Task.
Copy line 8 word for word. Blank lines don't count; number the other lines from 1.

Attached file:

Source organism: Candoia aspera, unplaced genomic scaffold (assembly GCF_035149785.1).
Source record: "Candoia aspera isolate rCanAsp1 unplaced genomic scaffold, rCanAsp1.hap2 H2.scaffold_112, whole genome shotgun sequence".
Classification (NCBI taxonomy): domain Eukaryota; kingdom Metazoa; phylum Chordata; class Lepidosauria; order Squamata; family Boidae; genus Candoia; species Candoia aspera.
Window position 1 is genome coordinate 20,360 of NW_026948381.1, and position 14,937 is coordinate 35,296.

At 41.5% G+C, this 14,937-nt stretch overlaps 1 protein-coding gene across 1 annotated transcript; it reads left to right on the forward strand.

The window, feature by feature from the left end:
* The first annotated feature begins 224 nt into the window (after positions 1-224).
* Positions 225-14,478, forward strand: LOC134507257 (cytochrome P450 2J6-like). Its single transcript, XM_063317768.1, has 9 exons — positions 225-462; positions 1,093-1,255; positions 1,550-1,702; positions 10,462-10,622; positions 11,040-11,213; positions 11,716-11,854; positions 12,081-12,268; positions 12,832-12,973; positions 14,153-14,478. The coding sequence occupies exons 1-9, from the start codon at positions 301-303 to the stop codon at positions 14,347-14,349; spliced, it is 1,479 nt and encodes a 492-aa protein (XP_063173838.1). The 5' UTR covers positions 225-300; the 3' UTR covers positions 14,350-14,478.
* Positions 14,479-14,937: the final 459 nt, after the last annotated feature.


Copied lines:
* Positions 225-14,478, forward strand: LOC134507257 (cytochrome P450 2J6-like). Its single transcript, XM_063317768.1, has 9 exons — positions 225-462; positions 1,093-1,255; positions 1,550-1,702; positions 10,462-10,622; positions 11,040-11,213; positions 11,716-11,854; positions 12,081-12,268; positions 12,832-12,973; positions 14,153-14,478. The coding sequence occupies exons 1-9, from the start codon at positions 301-303 to the stop codon at positions 14,347-14,349; spliced, it is 1,479 nt and encodes a 492-aa protein (XP_063173838.1). The 5' UTR covers positions 225-300; the 3' UTR covers positions 14,350-14,478.